Dolphin Tags

Full Title: Assessment of movement patterns and critical habitat for coastal and continental shelf small cetaceans in the Gulf of Mexico using newly developed remote satellite tagging techniques.

This project will develop a new and innovative approach for attaching satellite tags to small cetaceans without having to capture them.

The Team: Brian Balmer (Lead Investigator, National Marine Mammal Foundation, brian.balmer@nmmpfoundation.org), Andrew Westgate (University of North Carolina Wilmington), Keith Mullin (NOAA), Teri Rowles (NOAA), Wayne McFee (NOAA), and Cynthia Smith (National Marine Mammal Foundation)

Technical Monitor: Laura Engleby (laura.engleby@noaa.gov) and Jenny Litz (jenny.litz@noaa.gov)

Federal Program Officer/Point of Contact: Frank Parker (frank.parker@noaa.gov)

This project began in June 2017 and will end in May 2020.

Award Amount: $407,128

Why we care: In order to conserve and restore small cetacean populations, including dolphins, it is important to know how different species move between habitats but that information can be difficult to gather. One method is to attach a tag to the animal that uses satellites to relay information about the animalís location and movement back to researchers. The work will pioneer a way to remotely attach satellite tags to dolphins, saving animals and researchers the risks of capture, restraint, and handling of the animals.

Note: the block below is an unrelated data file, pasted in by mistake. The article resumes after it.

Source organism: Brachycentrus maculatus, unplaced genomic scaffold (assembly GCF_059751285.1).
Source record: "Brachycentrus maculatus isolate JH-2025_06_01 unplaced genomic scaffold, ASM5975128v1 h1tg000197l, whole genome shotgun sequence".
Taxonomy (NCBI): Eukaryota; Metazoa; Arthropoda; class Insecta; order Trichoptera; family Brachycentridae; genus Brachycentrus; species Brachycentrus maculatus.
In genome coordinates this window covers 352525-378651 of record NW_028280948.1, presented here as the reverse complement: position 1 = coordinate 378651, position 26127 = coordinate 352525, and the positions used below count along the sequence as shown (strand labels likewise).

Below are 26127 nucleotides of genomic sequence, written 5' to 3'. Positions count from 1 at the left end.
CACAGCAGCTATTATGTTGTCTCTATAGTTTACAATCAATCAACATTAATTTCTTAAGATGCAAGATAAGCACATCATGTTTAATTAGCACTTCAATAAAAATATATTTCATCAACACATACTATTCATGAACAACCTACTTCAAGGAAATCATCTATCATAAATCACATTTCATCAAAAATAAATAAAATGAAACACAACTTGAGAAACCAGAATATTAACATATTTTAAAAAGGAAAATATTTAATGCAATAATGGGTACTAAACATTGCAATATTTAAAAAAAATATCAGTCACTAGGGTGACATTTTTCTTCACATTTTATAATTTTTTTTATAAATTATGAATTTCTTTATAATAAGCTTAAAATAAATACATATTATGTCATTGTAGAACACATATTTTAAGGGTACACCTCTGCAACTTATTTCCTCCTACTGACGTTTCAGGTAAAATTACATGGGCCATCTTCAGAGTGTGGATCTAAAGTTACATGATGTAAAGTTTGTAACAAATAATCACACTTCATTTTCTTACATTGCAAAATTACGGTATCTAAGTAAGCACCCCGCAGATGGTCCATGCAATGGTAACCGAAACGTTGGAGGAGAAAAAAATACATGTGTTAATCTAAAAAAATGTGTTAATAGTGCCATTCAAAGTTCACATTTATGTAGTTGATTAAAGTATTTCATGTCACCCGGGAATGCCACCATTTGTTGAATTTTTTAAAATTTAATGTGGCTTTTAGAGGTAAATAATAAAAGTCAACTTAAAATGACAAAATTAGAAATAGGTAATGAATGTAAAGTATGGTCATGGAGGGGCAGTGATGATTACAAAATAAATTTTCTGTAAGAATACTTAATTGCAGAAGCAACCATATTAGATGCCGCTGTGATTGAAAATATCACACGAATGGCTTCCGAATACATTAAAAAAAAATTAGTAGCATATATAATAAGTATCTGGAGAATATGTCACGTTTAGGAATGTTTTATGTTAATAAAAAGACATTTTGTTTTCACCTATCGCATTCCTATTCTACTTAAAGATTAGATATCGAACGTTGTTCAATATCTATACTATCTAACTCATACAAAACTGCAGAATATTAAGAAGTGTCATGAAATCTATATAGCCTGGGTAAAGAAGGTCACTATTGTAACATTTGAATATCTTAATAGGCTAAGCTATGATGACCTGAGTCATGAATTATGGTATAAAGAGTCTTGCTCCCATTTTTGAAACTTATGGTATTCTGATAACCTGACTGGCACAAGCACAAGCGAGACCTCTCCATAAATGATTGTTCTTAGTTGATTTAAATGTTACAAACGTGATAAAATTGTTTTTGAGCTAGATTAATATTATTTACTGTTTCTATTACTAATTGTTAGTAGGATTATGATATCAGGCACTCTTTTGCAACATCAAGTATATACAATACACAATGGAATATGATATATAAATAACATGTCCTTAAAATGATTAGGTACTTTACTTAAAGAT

What we are doing: The investigators are working with engineers to develop the ability to remotely attach satellite tags to dolphins. The researchers will deploy their newly developed tags on free-swimming dolphins in the coastal and continental shelf waters further offshore in the Gulf of Mexico to collect information on the movement, behavior, and habitat use of Atlantic spotted dolphins and bottlenose dolphins.

Expected Outcome: The project will produce a new way to attach satellite tags. Information from the new satellite tags will show how these dolphin species move between and use different habitats. This information is critical for managers developing effective management and restoration strategies.

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